Summer Catch Up

This is my summer so far! Lots of riding and swimming with rad people.

This is another pandemic summer. I know things are much better than they were but frankly, even with both vaccines circulating in my body – I’m not 100% ready for normal times.

In fact, I kind of like the new times. I’m less rushed. I have more time to be still. I find my weekends are not over-packed with rushing from one thing to the next. I appreciate activities and connections with friends more.

I have to say that one of the major highlights of 2021 and this summer is the Ottawa Women’s Cycling Club. Who knew we would have 90 women in this club?! Amazing! Riding with these people is hard to describe.

I always come home feeling lifted and inspired.

For the last few weeks we’ve been hosting a group riding and confidence skills clinic. Thanks to the amazing Sam, the women in our clinic are improving by leaps and bounds. It’s so motivating and inspiring to see these people learn skills and gain so much bike confidence.

Thank you to all the members in the Ottawa Women’s Cycling Club – you have put a new spark in my riding!

And when I’m not riding, I’m likely swimming or thinking about swimming. I’m a new swimmer and as is my way, I’m trying to learn as much as I can about this sport. There is so much to learn – and this is why I love it. Plus the feeling of gliding across the water is super special.

I’ve met some fantastic people thanks to swimming. It’s a real bonus to connect with like-minded people who don’t mind getting up for a 6:30 a.m swim on the weekend. Thanks to these people, I’m motivated to set some swimming goals.

Non-Sweaty Life….

Of course, it’s not all sweating and recovering from sweating around here. In between work and regular home life, there’s been some drawing (not as much as I would like), reading (again not as much as I want), and general sitting.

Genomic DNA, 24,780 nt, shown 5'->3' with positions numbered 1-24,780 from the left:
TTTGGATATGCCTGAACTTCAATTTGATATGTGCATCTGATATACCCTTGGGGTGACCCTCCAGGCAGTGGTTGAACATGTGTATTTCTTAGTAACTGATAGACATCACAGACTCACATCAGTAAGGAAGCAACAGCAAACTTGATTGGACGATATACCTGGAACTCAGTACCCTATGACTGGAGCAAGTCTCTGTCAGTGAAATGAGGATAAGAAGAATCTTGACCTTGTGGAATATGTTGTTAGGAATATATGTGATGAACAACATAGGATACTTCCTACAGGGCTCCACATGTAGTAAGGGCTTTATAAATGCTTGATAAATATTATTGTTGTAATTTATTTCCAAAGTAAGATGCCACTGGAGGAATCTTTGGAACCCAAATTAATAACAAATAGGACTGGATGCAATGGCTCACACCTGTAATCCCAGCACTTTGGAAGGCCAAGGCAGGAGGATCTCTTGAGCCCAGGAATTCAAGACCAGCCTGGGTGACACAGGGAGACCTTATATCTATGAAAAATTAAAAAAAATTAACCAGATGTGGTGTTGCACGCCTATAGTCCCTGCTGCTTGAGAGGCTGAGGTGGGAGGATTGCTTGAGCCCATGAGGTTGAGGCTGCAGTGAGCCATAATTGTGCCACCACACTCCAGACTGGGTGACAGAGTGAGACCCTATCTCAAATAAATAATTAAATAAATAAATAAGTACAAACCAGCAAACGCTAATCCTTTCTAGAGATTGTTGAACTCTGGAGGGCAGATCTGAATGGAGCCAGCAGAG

Some days it seems like I do more sitting than anything else. This is new for me. I like it. I’m letting go of “shoulding” on myself. And just learning to be.

Marc and I have started looking for a new-to-us house. I know right?! Surprise! So this does take up time. Not to mention the work we are doing to our house to get it ready for staging and showing. We bought this house in 1998 – so it’s been a long while since we’ve really looked at houses and thought about packing and moving.

And honestly, that’s about it.

It looks like cyclocross will be happening this year. Hooray!!! So soon, I’ll start hosting some cyclocross clinics for women and start meeting up with friends for ‘cross practice. I really hope ‘cross happens. I miss seeing over 50 women charging down a race course and hearing the race stories afterwards.

Imagine what it will look like with all those red Ottawa Women’s Cycling Club jerseys on the start line and flowing over the barriers…

That’s it. Nothing special. No deep thoughts. Just regular old life. Suppose this is why I haven’t written in a while. Hopefully next time I’ll have something more interesting to tell you.

Real Life with Ulcerative Colitis

“I hate my body.”

I said this to Marc this morning.

I hate the intense abdominal pains that come out of nowhere. I hate the way my body responds to food. I hate that I do not have any safe foods anymore. I hate that I can’t rely on my body.

This is real life with ulcerative colitis for me. I look great – healthy, fit, tanned, etc. I’m active with cycling, swimming, walking, and generally living life.